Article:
Matthew Arnold and T.S. Eliot, in their respective poems, share a sense of alienation, not only from other people but from nature and God as well. Arnold is writing in an age when the place of man in the universe is coming into question, for the first time since the advent of Christianity. He can no longer take the same solace in nature and the love of God that his Romantic predecessors did. While Arnold comments on isolation, however, he still addresses himself to a lover in Dover Beach, whereas Prufrock is presented as a man who has completely retreated within himself. Eliot's isolation is total.
In the industrialized age of Arnold, people no longer were able to look upon nature for inspiration; the unpopulated country of Wordsworth's time was no longer accessible to a centralized people. The increased pace of life and urban crowding obviated the Romantic's luxury of reflection in natural solitude. While the poet observes nature in Dover Beach, the experience is metaphorically useful, but not an end unto itself, nor does it bring any comfort. Rather, Arnold uses the futility that he sees in the ocean's tides to illustrate the fruitlessness of human endeavor. Although the sea appears calm [line 1], beneath the surface there is this almost cruel drama being played out, as the pebbles are dragged and flung by the waves and dragged back again, producing a "grating roar." [lines 9-12] The image of human beings as pebbles on the sand recurs in the third stanza, when Arnold refers to the "Sea of Faith" which has withdrawn and left the rocks exposed as "naked shingles." Eliot later also repudiates t...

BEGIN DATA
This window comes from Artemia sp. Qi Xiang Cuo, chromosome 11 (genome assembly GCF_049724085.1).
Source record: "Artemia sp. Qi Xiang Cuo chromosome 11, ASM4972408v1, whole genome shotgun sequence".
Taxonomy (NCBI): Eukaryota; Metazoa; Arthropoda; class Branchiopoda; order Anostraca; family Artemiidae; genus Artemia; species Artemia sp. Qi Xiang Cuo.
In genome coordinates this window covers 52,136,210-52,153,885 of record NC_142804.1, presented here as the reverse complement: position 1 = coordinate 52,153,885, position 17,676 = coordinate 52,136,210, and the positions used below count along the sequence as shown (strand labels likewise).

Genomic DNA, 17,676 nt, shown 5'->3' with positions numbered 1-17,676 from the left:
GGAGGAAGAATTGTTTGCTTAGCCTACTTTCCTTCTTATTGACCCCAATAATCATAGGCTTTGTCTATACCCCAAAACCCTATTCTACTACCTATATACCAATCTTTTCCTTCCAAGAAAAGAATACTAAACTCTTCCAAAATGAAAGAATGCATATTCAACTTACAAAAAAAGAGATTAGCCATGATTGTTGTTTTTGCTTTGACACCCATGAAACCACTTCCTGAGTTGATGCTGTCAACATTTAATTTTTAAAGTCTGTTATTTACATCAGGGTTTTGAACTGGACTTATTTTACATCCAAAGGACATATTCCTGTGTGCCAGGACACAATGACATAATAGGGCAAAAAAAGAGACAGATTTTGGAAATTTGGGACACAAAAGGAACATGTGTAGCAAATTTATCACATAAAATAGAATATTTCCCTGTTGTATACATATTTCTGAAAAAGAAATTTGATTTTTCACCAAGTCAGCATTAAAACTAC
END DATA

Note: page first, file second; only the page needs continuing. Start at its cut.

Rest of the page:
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...he colloquial almost instantaneously. Arnold's final paragraph serves a sort of summing-up of Dover Beach as a whole. At the conclusion of Prufrock, Eliot leaps into an apparently tangential thought about mermaids. It's not his job to explain what Prufrock is talking about. Eliot has turned the enigma of modern living into a poem, rather than using his work to provide an answer to the questions that humanity must deal with.
Arnold seems to be mourning for a time past when people could look to faith for answers to questions of import. Eliot acknowledges that those days will never return and instead encourages the reader to apply a personal meaning to The Love Song of J. Alfred Prufrock.
T.S. Eliot, The Love Song of J. Alfred Prufrock. The Norton Anthology of English Literature. 6th ed. Vol. 2. ed. M. H. Abrams New York, London: Norton, 1993.
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